As a Licensed Clinical Social Worker in Florida since 2009, it is apparent that mental health concerns have escalated with the COVID-19 pandemic. My agency has a total of 4 therapists working overload schedules in trying to cope with various problems that were not evident in years past. We can get through this stigma by being vigilant to mental health stressors that were non-existent before the coronavirus took over with additional training opportunities. Telehealth and telemedicine are good–however, face to face with CDC guidelines is preferred by our agency.

James F. Pierce
October 7, 2020 7:02 pm

Exellent article on a very timely topic. Addressing our own mental health attitudes and issues is always helpful in insuring tht we treat the person, not just the diagonis. Our job begins a depends on empathy and a belief in the benefits that we provide. Thank you for the reminder.


Society needs to be aware that mental illness and mental toughness do not contradict each other.


I am pleased that you have paid attention to the notion that mental health contributes to physical well being. I hope that this emphasis can be attended to by physicians and nurses. I know that they have a lot to contend with these days, but it is shocking how little mental health services are available. I understand that in our county, Sonoma, Health and Human services has lost its accreditation for Medicare, so it is starving for funds. Hence the proposal on the ballot. While really this inadequacy needs to be eliminated.
Thank you for asking.


What is needed are more Mental Health Providers. How to encourage students to consider entering the field?I think when science improves treatment and stabilization and recovery , mental health as a discipline will become more appealing as one’s life’s work.

Susan Holland
October 7, 2020 9:40 pm

Not only do we need more mental health providers, we need more providers of color. If an African American wants an African American therapist in my area (the coast of California), it is very difficult to find one who has openings. The same for Spanish speaking therapists. PCPs who take time with their patients are the ones who get the highest scores from my patients. Unfortunately, many PCPs feel stretched very thin, especially since COVID. Perhaps teaching in med school that a behavioral health alliance can make their practice flow more smoothly. This is an excellent topic for more discussion!


Excellent article offered to therapists working with fragile families at this time . Thank you Lynda Hiatt LC SW California and Utah

Marilyn Green
October 8, 2020 3:27 pm

Thanks for the topic. I work in the State of New York and I feel that we as social workers are not as valued as we should be in the mental health field. We do a lot for a little. I get satisfaction from seeing growth and improvement in my clients because the money limited. I take medicaid and medicare clients who often have difficulty finding a provider to take their insurance because of what their reimbursement rate is . So it is not just stigma.


The Covid 19 challenge has been a challenge. I am an LCSW in private practice and we never closed. We are doing virtual as well as in person. It is sad that some many people still fall through the cracks.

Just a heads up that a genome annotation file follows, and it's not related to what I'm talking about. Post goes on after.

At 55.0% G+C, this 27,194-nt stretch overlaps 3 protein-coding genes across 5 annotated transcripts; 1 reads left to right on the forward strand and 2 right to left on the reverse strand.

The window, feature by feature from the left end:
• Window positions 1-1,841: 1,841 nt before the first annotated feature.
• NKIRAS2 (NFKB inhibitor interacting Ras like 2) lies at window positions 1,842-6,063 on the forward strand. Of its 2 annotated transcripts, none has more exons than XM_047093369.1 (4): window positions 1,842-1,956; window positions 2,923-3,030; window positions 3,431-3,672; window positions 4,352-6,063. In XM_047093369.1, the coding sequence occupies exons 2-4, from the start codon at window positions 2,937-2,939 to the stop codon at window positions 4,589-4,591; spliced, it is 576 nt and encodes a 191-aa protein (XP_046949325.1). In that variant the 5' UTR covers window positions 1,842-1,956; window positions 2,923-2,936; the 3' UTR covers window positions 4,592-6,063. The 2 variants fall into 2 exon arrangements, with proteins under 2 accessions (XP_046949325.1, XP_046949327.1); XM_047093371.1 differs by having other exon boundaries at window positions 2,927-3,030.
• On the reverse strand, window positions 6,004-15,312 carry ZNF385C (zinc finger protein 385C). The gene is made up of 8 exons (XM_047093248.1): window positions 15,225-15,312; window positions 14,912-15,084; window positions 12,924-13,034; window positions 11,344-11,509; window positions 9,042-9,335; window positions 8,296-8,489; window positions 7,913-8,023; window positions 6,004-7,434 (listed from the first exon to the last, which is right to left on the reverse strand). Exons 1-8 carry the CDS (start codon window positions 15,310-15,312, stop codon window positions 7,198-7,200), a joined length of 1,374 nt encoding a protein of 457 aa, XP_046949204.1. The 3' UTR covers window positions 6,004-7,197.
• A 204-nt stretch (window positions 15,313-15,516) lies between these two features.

October 8, 2020 8:09 pm

Thank you for this article. I also want to emphasize the issue of physical conditions such as severe anemia , undiagnosed diabetes , and other autoimmune diseases such as Hashimotos, Sjogrens. When depressed people are not getting better with proper mental health medication and counseling, which are given over time, without sufficient improvement, perhaps we overlooked some of these physical issues.

Louise Santana
October 9, 2020 2:54 pm

Thank you for your important article highlighting salient issues in the delivery of mental health services. I have practiced for over three decades in a variety of settings and learned that:
1. Training needs to be updated to include current relevancies, with more extensive, methodical, and experiential components.
2. Supervision by seasoned professionals is of utmost importance in the early working years.
3. The society as a whole is poorly educated re mental illness and only seems to value providers when it hits them personally in some way.
4. The schools that provide training on the Master’s level need to rethink their curriculums as well as how to address the perception of Social Work by the larger society.


Education is the key! I sometimes relate diabetic medication to mental health education. If you need medication for diabetes, would you for go the pill or shot? No, b/c there isn’t a stigma attached to diabetes.

October 11, 2020 11:17 pm

thank you


As a therapist myself, I am seeing a slow but steady acceptance of the reality of mental health issues by the older generation when talking with my younger clients. For the longest time, younger patients commonly felt like outcasts because the older generation would say things like “you’re soft” or “back in my day people dealt with their issues” and such. It was tough for the younger crowd to even accept that they could have something real happening to them. With COVID, this massive isolation is actually changing the perspective for many older people to see that mental health CAN be a real thing and it can affect anyone! So now it’s up to the providers and teachers to recognize and implement better solutions when things like depression and anxiety are being recognized!


Leave a Reply

Your email address will not be published. Required fields are marked *
Comments that are inappropriate and/or not pertaining to the immediate topic at hand will not be published.

Top Link